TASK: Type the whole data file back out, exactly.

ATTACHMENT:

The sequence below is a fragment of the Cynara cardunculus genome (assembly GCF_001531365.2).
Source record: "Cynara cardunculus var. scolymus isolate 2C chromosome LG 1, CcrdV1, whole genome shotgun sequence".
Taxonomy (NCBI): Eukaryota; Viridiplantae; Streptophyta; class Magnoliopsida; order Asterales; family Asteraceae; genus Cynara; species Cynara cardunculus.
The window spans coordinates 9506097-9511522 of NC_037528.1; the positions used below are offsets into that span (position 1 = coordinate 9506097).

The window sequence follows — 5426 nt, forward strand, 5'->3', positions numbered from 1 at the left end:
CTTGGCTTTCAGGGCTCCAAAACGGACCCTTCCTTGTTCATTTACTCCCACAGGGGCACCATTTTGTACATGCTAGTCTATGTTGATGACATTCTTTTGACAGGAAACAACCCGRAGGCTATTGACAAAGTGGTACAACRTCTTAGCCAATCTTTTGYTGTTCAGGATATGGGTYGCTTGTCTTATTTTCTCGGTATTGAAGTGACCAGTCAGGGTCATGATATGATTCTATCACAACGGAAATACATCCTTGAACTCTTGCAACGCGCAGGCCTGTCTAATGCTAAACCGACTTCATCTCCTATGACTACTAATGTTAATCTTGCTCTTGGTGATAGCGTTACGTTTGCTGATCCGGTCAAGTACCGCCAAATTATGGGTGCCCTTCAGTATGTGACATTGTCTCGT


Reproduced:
The sequence below is a fragment of the Cynara cardunculus genome (assembly GCF_001531365.2).
Source record: "Cynara cardunculus var. scolymus isolate 2C chromosome LG 1, CcrdV1, whole genome shotgun sequence".
Taxonomy (NCBI): Eukaryota; Viridiplantae; Streptophyta; class Magnoliopsida; order Asterales; family Asteraceae; genus Cynara; species Cynara cardunculus.
The window spans coordinates 9506097-9511522 of NC_037528.1; the positions used below are offsets into that span (position 1 = coordinate 9506097).

The window sequence follows — 5426 nt, forward strand, 5'->3', positions numbered from 1 at the left end:
CTTGGCTTTCAGGGCTCCAAAACGGACCCTTCCTTGTTCATTTACTCCCACAGGGGCACCATTTTGTACATGCTAGTCTATGTTGATGACATTCTTTTGACAGGAAACAACCCGRAGGCTATTGACAAAGTGGTACAACRTCTTAGCCAATCTTTTGYTGTTCAGGATATGGGTYGCTTGTCTTATTTTCTCGGTATTGAAGTGACCAGTCAGGGTCATGATATGATTCTATCACAACGGAAATACATCCTTGAACTCTTGCAACGCGCAGGCCTGTCTAATGCTAAACCGACTTCATCTCCTATGACTACTAATGTTAATCTTGCTCTTGGTGATAGCGTTACGTTTGCTGATCCGGTCAAGTACCGCCAAATTATGGGTGCCCTTCAGTATGTGACATTGTCTCGT